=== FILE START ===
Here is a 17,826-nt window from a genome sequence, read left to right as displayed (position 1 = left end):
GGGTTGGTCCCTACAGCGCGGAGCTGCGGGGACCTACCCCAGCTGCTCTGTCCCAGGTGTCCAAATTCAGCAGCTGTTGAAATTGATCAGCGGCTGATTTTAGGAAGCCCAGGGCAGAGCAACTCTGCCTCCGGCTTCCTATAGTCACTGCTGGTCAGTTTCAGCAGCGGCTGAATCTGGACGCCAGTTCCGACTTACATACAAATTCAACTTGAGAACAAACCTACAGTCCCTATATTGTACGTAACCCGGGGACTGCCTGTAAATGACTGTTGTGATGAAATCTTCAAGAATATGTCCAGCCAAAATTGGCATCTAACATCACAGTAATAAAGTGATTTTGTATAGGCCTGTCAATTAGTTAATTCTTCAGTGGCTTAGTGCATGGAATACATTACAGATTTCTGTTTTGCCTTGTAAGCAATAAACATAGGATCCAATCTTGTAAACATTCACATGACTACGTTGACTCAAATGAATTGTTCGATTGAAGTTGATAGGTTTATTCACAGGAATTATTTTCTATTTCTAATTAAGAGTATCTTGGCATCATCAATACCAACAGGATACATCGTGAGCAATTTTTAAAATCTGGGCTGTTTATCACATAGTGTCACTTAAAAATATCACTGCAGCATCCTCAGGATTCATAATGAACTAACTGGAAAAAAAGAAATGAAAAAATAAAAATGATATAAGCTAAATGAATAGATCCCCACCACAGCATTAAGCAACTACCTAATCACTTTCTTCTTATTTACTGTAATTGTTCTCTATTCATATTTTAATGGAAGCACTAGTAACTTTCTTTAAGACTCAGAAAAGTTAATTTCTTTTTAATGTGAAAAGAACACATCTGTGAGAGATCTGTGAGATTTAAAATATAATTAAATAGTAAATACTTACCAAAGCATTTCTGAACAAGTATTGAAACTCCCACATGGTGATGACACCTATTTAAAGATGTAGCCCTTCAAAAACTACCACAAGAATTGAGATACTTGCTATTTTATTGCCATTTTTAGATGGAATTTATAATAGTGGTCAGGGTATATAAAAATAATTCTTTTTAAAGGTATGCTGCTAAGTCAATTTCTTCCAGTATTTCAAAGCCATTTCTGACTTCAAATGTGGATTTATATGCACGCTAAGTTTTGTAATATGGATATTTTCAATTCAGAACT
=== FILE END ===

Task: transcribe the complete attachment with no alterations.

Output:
Here is a 17,826-nt window from a genome sequence, read left to right as displayed (position 1 = left end):
GGGTTGGTCCCTACAGCGCGGAGCTGCGGGGACCTACCCCAGCTGCTCTGTCCCAGGTGTCCAAATTCAGCAGCTGTTGAAATTGATCAGCGGCTGATTTTAGGAAGCCCAGGGCAGAGCAACTCTGCCTCCGGCTTCCTATAGTCACTGCTGGTCAGTTTCAGCAGCGGCTGAATCTGGACGCCAGTTCCGACTTACATACAAATTCAACTTGAGAACAAACCTACAGTCCCTATATTGTACGTAACCCGGGGACTGCCTGTAAATGACTGTTGTGATGAAATCTTCAAGAATATGTCCAGCCAAAATTGGCATCTAACATCACAGTAATAAAGTGATTTTGTATAGGCCTGTCAATTAGTTAATTCTTCAGTGGCTTAGTGCATGGAATACATTACAGATTTCTGTTTTGCCTTGTAAGCAATAAACATAGGATCCAATCTTGTAAACATTCACATGACTACGTTGACTCAAATGAATTGTTCGATTGAAGTTGATAGGTTTATTCACAGGAATTATTTTCTATTTCTAATTAAGAGTATCTTGGCATCATCAATACCAACAGGATACATCGTGAGCAATTTTTAAAATCTGGGCTGTTTATCACATAGTGTCACTTAAAAATATCACTGCAGCATCCTCAGGATTCATAATGAACTAACTGGAAAAAAAGAAATGAAAAAATAAAAATGATATAAGCTAAATGAATAGATCCCCACCACAGCATTAAGCAACTACCTAATCACTTTCTTCTTATTTACTGTAATTGTTCTCTATTCATATTTTAATGGAAGCACTAGTAACTTTCTTTAAGACTCAGAAAAGTTAATTTCTTTTTAATGTGAAAAGAACACATCTGTGAGAGATCTGTGAGATTTAAAATATAATTAAATAGTAAATACTTACCAAAGCATTTCTGAACAAGTATTGAAACTCCCACATGGTGATGACACCTATTTAAAGATGTAGCCCTTCAAAAACTACCACAAGAATTGAGATACTTGCTATTTTATTGCCATTTTTAGATGGAATTTATAATAGTGGTCAGGGTATATAAAAATAATTCTTTTTAAAGGTATGCTGCTAAGTCAATTTCTTCCAGTATTTCAAAGCCATTTCTGACTTCAAATGTGGATTTATATGCACGCTAAGTTTTGTAATATGGATATTTTCAATTCAGAACT